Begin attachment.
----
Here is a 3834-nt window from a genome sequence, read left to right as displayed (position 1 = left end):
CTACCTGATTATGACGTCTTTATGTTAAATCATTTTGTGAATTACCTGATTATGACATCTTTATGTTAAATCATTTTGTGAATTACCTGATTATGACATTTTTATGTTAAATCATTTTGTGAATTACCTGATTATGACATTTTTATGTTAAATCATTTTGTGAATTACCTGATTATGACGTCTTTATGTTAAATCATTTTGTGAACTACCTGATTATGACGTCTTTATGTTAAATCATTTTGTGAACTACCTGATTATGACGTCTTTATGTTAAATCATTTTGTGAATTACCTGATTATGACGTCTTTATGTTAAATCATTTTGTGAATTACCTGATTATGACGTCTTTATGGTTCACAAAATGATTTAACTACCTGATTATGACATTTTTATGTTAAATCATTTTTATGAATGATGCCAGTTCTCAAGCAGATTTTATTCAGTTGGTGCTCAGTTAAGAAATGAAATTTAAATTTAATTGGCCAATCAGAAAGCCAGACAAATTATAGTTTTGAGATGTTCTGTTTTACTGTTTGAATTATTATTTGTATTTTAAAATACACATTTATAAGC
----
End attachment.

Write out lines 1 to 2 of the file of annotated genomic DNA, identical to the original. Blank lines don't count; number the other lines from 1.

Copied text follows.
Here is a 3834-nt window from a genome sequence, read left to right as displayed (position 1 = left end):
CTACCTGATTATGACGTCTTTATGTTAAATCATTTTGTGAATTACCTGATTATGACATCTTTATGTTAAATCATTTTGTGAATTACCTGATTATGACATTTTTATGTTAAATCATTTTGTGAATTACCTGATTATGACATTTTTATGTTAAATCATTTTGTGAATTACCTGATTATGACGTCTTTATGTTAAATCATTTTGTGAACTACCTGATTATGACGTCTTTATGTTAAATCATTTTGTGAACTACCTGATTATGACGTCTTTATGTTAAATCATTTTGTGAATTACCTGATTATGACGTCTTTATGTTAAATCATTTTGTGAATTACCTGATTATGACGTCTTTATGGTTCACAAAATGATTTAACTACCTGATTATGACATTTTTATGTTAAATCATTTTTATGAATGATGCCAGTTCTCAAGCAGATTTTATTCAGTTGGTGCTCAGTTAAGAAATGAAATTTAAATTTAATTGGCCAATCAGAAAGCCAGACAAATTATAGTTTTGAGATGTTCTGTTTTACTGTTTGAATTATTATTTGTATTTTAAAATACACATTTATAAGC